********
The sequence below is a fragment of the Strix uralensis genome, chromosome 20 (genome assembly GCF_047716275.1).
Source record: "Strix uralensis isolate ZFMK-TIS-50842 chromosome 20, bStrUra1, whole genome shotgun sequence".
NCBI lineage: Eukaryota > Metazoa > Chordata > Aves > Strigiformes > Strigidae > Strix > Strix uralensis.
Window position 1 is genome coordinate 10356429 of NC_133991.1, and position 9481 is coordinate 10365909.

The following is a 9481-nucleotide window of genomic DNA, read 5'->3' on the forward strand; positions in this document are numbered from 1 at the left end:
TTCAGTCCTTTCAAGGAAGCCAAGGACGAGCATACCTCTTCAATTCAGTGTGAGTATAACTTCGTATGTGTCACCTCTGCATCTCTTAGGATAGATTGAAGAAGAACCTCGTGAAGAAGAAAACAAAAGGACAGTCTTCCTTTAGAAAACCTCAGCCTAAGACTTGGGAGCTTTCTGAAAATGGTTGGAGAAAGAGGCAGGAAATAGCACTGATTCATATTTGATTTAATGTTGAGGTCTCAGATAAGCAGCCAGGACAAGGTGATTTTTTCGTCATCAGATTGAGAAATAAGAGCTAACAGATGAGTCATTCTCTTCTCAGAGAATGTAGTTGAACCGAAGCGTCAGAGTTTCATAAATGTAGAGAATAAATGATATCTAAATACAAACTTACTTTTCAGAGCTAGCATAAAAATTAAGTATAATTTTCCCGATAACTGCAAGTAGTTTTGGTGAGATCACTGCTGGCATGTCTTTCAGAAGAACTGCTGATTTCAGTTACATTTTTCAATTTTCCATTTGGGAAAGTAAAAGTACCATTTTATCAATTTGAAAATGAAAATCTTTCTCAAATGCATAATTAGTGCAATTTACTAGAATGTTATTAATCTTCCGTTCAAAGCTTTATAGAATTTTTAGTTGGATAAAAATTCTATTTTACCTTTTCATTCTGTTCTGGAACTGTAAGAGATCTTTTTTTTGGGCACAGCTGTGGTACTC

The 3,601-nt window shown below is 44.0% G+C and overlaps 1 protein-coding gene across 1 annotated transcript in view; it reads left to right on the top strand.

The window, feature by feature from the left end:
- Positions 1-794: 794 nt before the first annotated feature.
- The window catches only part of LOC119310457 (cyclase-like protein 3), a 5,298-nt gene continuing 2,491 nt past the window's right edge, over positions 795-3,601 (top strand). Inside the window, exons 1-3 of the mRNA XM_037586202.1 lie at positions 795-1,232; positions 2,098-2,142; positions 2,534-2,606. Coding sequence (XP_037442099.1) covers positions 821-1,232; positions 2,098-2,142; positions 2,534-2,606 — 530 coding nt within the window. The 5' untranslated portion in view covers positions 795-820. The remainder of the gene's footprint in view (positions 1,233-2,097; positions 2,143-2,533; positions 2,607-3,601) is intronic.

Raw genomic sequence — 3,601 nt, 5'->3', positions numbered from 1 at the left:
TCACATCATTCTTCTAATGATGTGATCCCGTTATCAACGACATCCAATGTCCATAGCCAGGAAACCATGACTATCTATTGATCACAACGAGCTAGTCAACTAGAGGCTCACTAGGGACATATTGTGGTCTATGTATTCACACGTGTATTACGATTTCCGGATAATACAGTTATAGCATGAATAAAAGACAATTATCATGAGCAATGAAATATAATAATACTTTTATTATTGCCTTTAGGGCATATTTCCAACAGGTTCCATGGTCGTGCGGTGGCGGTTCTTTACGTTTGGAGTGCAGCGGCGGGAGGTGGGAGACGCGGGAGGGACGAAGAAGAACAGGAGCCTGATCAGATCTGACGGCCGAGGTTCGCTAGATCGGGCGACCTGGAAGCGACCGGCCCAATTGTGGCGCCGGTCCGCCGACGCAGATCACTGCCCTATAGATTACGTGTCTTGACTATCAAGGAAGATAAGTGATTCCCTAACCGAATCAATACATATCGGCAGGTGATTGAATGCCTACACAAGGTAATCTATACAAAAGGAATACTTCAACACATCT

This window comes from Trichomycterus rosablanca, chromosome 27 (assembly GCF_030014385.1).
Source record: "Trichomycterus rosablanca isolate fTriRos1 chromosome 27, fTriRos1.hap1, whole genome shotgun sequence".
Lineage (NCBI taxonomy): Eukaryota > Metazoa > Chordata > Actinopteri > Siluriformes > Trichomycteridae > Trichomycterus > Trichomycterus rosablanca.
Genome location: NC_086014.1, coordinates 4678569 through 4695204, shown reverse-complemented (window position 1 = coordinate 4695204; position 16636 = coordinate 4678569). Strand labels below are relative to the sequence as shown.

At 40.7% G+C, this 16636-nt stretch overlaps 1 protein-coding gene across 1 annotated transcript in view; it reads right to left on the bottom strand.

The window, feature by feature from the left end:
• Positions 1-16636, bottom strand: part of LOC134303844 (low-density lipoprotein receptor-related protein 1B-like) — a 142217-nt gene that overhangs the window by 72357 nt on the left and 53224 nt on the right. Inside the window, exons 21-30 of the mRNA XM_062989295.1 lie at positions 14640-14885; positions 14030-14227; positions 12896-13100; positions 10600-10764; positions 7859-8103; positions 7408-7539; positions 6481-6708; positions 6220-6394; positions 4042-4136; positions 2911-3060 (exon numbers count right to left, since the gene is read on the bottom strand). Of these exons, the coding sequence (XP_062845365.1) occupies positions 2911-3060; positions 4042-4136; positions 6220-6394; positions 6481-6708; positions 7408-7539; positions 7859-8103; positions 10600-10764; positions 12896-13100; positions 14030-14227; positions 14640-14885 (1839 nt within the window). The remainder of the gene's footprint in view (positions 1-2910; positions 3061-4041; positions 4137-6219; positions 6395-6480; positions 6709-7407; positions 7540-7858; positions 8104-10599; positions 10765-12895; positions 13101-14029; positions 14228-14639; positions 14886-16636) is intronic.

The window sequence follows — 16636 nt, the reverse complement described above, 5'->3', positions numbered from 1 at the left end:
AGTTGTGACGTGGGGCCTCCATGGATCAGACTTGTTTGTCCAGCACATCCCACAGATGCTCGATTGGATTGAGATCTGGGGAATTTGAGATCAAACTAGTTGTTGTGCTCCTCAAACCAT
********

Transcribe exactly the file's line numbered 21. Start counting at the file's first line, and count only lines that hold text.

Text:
AGTTGTGACGTGGGGCCTCCATGGATCAGACTTGTTTGTCCAGCACATCCCACAGATGCTCGATTGGATTGAGATCTGGGGAATTTGAGATCAAACTAGTTGTTGTGCTCCTCAAACCAT